Types of Assessments

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Types of Assessments by Mind Map: Types of Assessments

1. formative assessment

1.1. Pros

1.1.1. Gives the teacher feedback on how much the students are learning

1.1.2. "Low-Stakes" for students

1.1.3. Allows both teacher and students to consider what they have learned and what they need to improve

1.2. Cons

1.2.1. Teachers may confuse activities like exit tickets or using clickers for formative assessment; when FA is an ongoing process, not an event. If the teacher does not adjust their instruction based on the results of formative assessments, then they are not really using formative assessment.

1.3. Of / For Learning?

1.3.1. "for" - assists both teachers and students

1.4. Example

1.4.1. Making a collage or poster to demonstrate understanding of a concept or event

2. summative assessment

2.1. Cons

2.1.1. May cause teachers to "teach to the test."

2.1.2. not always the most accurate reflection of learning

2.2. Pros

2.2.1. provide motivation for students to study and pay attention in class

2.2.2. provide good insight to teachers into what students know / can do

2.3. Of / For Learning?

2.3.1. "of" - explicitly tests what students have learned; an of how well students have learned

2.4. Example

2.4.1. Mid-Term / Final Exams

2.4.2. Literacy tests

2.4.3. College Entrance exams

3. authentic / performance-based assessment

3.1. Cons

3.1.1. high cost of implementation and questionable validity and reliability are significant barriers to large-scale implementation

3.1.2. not able to test as much material as multiple-choice tests in the same amount of time

3.1.3. there may be variation in scoring among different raters (reliability issues)

3.2. Pros

3.2.1. provide teachers with more detailed information than standard multiple-choice tests

3.2.2. performance assessments yield a more complete picture of students’ abilities and weaknesses

3.2.3. promote active engagement both in learning and in demonstrating what had been learned

3.3. Of / For Learning?

3.3.1. can be a formative or summative assessment (both "of" and "for")

3.4. Example

4. high-stakes assessments

4.1. Cons

4.1.1. May limit what can be measured.

4.1.2. Unlikely to completely measure or assess the specific goals and objectives of a program, department, or institution.

4.1.3. Summative data only (no formative evaluation)

4.1.4. Results unlikely to have direct implications for program improvement or individual student progress

4.1.5. Results highly susceptible to misinterpretation/misuse both within and outside the institution

4.1.6. If used repeatedly, there is a concern that faculty may teach to the exam as is done with certain AP high school courses.

4.2. Pros

4.2.1. Can be adopted and implemented quickly

4.2.2. Reduce/eliminate faculty time demands in instrument development and grading (i.e., relatively low “frontloading” and “backloading” effort)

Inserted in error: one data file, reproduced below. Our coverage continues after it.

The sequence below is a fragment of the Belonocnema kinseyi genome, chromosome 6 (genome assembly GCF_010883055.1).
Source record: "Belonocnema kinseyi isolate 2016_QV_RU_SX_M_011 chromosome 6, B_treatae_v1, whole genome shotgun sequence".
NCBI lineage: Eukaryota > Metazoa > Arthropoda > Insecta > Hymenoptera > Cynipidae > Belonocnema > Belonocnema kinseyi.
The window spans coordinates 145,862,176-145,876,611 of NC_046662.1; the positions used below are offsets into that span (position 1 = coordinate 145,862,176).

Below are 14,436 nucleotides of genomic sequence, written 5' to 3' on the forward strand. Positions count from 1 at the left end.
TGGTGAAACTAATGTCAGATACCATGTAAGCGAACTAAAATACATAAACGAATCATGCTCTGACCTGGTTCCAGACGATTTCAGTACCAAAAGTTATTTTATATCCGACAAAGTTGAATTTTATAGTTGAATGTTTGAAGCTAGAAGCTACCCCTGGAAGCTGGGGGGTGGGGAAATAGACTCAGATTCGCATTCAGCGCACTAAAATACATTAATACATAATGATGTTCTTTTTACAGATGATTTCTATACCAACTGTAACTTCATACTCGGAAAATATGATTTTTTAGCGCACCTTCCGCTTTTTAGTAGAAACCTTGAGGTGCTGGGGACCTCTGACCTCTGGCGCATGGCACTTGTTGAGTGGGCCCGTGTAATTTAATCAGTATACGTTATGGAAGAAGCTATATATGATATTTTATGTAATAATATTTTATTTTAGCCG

4.2.3. Objective scoring

4.2.4. May be beneficial or required in instances where state or national standards exist for the discipline or profession.

4.2.5. Very valuable for benchmarking and cross-institutional comparison studies.

4.3. Of / For Learning?

4.3.1. "of" - formal, consists of a score or grades, checks what has been learned to date

4.4. Example

4.4.1. AP tests, SAT, ACT

5. portfolio assessment

5.1. Pros

5.1.1. Can be used to view learning and development longitudinally (e.g. samples of student writing over time can be collected), which is most valid and useful perspective.

5.1.2. Multiple components of a curriculum can be measured (e.g., writing, critical thinking, research skills) at the same time.

5.1.3. Samples in a portfolio are more likely than test results to reflect student ability when pre-planning, input from others, and similar opportunities common to most work settings are available (which increases generalizability/external validity of results).

5.1.4. Economical in terms of student time and effort, since no separate “assessment administration” time is required.

5.1.5. Greater faculty control over interpretation and use of results.

5.1.6. Results are more likely to be meaningful at all levels (i.e., the individual student, program, or institution) and can be used for diagnostic/prescriptive purposes as well.

5.1.7. Avoids or minimizes “test anxiety” and other “one shot” measurement problems.

5.1.8. Increases student participation (e.g., selection, revision, evaluation) in the assessment process.

5.2. Cons

5.2.1. Costly in terms of evaluator time and effort.

5.2.2. Management of the collection and grading process, including the establishment of reliable and valid grading criteria, is likely to be challenging.

5.2.3. Security concerns may arise as to whether submitted samples are the students’ own work, or adhere to other measurement criteria.

5.3. Of / For Learning?